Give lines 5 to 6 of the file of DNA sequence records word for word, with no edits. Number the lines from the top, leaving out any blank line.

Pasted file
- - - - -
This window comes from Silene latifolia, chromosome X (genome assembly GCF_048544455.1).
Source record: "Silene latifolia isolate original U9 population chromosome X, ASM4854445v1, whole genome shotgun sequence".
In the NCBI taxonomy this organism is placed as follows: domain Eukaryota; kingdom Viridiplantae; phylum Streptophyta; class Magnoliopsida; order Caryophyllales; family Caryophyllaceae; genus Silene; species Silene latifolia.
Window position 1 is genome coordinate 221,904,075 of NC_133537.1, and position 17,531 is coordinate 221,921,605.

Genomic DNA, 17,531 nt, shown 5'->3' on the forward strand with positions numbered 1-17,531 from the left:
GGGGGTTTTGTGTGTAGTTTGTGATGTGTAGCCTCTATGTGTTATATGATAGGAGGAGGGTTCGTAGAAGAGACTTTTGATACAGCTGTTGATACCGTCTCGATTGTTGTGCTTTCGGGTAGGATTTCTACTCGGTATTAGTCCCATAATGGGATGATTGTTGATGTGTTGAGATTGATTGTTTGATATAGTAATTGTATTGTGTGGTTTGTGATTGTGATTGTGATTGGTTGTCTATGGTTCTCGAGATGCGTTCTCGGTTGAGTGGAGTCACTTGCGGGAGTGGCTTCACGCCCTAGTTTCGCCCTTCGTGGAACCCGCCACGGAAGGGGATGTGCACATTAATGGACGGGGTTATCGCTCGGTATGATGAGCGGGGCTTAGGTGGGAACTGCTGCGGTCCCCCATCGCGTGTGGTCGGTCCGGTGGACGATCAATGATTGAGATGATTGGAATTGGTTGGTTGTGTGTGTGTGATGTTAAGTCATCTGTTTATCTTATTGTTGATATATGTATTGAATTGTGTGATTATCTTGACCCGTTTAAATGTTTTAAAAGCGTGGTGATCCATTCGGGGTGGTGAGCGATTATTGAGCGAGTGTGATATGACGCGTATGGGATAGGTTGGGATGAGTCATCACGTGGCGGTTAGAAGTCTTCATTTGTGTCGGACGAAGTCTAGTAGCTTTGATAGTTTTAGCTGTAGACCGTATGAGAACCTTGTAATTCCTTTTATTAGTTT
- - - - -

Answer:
Genomic DNA, 17,531 nt, shown 5'->3' on the forward strand with positions numbered 1-17,531 from the left:
GGGGGTTTTGTGTGTAGTTTGTGATGTGTAGCCTCTATGTGTTATATGATAGGAGGAGGGTTCGTAGAAGAGACTTTTGATACAGCTGTTGATACCGTCTCGATTGTTGTGCTTTCGGGTAGGATTTCTACTCGGTATTAGTCCCATAATGGGATGATTGTTGATGTGTTGAGATTGATTGTTTGATATAGTAATTGTATTGTGTGGTTTGTGATTGTGATTGTGATTGGTTGTCTATGGTTCTCGAGATGCGTTCTCGGTTGAGTGGAGTCACTTGCGGGAGTGGCTTCACGCCCTAGTTTCGCCCTTCGTGGAACCCGCCACGGAAGGGGATGTGCACATTAATGGACGGGGTTATCGCTCGGTATGATGAGCGGGGCTTAGGTGGGAACTGCTGCGGTCCCCCATCGCGTGTGGTCGGTCCGGTGGACGATCAATGATTGAGATGATTGGAATTGGTTGGTTGTGTGTGTGTGATGTTAAGTCATCTGTTTATCTTATTGTTGATATATGTATTGAATTGTGTGATTATCTTGACCCGTTTAAATGTTTTAAAAGCGTGGTGATCCATTCGGGGTGGTGAGCGATTATTGAGCGAGTGTGATATGACGCGTATGGGATAGGTTGGGATGAGTCATCACGTGGCGGTTAGAAGTCTTCATTTGTGTCGGACGAAGTCTAGTAGCTTTGATAGTTTTAGCTGTAGACCGTATGAGAACCTTGTAATTCCTTTTATTAGTTT